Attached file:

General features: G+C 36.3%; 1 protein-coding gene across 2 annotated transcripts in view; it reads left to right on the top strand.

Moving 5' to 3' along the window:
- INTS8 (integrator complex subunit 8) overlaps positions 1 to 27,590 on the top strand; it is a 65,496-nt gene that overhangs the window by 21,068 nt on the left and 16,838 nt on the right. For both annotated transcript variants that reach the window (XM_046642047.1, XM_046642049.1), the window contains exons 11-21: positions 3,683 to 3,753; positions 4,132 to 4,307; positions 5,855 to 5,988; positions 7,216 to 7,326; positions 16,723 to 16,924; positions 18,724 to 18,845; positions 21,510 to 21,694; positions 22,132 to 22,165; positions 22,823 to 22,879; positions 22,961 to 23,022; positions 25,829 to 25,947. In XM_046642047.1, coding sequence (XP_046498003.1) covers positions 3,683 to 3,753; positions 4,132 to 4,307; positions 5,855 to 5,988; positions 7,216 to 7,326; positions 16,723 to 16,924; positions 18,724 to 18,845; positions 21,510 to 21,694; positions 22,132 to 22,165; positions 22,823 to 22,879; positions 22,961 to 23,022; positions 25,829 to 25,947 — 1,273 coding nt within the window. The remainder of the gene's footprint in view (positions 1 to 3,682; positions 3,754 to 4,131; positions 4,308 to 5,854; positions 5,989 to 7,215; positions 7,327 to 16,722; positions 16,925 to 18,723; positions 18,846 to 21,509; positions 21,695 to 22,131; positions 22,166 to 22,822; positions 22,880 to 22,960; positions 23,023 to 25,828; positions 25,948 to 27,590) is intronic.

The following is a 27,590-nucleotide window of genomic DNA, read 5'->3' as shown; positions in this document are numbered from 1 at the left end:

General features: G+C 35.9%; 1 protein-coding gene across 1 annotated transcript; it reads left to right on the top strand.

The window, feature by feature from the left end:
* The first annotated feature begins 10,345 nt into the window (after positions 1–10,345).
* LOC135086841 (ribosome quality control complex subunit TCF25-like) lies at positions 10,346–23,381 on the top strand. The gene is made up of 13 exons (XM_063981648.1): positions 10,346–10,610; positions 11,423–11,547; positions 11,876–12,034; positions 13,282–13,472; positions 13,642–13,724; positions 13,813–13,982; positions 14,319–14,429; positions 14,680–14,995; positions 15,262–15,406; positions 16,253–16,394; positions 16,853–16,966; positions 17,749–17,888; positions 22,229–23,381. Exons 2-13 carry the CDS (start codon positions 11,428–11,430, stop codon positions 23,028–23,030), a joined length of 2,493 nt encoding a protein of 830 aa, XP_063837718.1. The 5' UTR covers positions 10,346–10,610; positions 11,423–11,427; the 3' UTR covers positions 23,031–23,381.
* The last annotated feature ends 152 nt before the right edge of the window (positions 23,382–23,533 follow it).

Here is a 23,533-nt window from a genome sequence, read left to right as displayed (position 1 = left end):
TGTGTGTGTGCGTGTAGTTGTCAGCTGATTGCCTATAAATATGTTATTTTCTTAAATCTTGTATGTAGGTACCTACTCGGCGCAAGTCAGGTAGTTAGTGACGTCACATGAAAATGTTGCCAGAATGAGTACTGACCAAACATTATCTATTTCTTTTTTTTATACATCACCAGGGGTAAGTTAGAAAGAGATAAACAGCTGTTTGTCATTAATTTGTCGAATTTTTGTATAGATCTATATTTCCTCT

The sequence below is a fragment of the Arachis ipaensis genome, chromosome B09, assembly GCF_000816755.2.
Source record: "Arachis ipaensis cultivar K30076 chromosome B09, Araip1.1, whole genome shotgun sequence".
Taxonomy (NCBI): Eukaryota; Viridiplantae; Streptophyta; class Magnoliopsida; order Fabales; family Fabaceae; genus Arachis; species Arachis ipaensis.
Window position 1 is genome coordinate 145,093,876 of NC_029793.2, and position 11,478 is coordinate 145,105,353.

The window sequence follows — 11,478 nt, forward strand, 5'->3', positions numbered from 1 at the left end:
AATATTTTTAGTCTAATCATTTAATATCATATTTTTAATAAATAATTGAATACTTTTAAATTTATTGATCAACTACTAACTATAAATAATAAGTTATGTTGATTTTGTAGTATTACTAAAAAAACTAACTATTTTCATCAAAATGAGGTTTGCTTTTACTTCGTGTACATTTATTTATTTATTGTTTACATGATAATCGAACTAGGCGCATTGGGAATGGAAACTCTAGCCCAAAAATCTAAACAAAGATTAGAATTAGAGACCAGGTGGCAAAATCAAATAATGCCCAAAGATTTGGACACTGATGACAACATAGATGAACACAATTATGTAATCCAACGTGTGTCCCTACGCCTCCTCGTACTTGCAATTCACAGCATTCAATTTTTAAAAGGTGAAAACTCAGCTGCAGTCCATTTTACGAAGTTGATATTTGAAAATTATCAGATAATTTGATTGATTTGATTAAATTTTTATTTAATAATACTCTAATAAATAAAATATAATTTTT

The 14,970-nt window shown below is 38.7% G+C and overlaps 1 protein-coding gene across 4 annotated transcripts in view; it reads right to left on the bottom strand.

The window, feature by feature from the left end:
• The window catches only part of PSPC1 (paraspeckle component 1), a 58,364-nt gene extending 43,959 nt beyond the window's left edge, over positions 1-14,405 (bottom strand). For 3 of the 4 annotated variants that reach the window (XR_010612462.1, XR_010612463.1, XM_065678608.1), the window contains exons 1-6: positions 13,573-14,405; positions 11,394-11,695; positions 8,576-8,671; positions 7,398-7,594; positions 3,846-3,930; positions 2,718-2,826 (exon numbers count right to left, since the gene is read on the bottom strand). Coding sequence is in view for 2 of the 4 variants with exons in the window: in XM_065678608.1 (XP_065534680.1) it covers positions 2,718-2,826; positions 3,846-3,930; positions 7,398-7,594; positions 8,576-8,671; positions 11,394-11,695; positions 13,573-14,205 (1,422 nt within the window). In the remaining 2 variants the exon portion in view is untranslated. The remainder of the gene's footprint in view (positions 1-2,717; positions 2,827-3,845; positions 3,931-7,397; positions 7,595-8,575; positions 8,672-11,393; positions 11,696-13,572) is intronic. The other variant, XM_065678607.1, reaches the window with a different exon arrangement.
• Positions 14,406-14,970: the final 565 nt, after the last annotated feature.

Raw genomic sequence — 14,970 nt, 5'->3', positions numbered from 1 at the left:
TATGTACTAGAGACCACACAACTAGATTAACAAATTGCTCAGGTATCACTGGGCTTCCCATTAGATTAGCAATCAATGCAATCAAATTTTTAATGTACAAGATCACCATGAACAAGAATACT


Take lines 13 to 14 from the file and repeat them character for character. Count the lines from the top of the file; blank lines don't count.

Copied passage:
Source record: "Arachis ipaensis cultivar K30076 chromosome B09, Araip1.1, whole genome shotgun sequence".
Taxonomy (NCBI): Eukaryota; Viridiplantae; Streptophyta; class Magnoliopsida; order Fabales; family Fabaceae; genus Arachis; species Arachis ipaensis.